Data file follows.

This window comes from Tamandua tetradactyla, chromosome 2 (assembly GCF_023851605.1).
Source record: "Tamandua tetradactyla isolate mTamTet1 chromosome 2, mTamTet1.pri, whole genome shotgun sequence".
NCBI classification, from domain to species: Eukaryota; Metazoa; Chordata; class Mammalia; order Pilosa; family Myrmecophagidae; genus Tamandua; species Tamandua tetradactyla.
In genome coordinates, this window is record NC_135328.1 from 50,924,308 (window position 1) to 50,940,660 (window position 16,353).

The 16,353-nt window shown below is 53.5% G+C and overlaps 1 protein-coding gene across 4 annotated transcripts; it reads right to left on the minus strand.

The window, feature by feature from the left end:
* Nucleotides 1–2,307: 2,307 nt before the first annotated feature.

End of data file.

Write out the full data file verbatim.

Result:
This window comes from Tamandua tetradactyla, chromosome 2 (assembly GCF_023851605.1).
Source record: "Tamandua tetradactyla isolate mTamTet1 chromosome 2, mTamTet1.pri, whole genome shotgun sequence".
NCBI classification, from domain to species: Eukaryota; Metazoa; Chordata; class Mammalia; order Pilosa; family Myrmecophagidae; genus Tamandua; species Tamandua tetradactyla.
In genome coordinates, this window is record NC_135328.1 from 50,924,308 (window position 1) to 50,940,660 (window position 16,353).

The 16,353-nt window shown below is 53.5% G+C and overlaps 1 protein-coding gene across 4 annotated transcripts; it reads right to left on the minus strand.

The window, feature by feature from the left end:
* Nucleotides 1–2,307: 2,307 nt before the first annotated feature.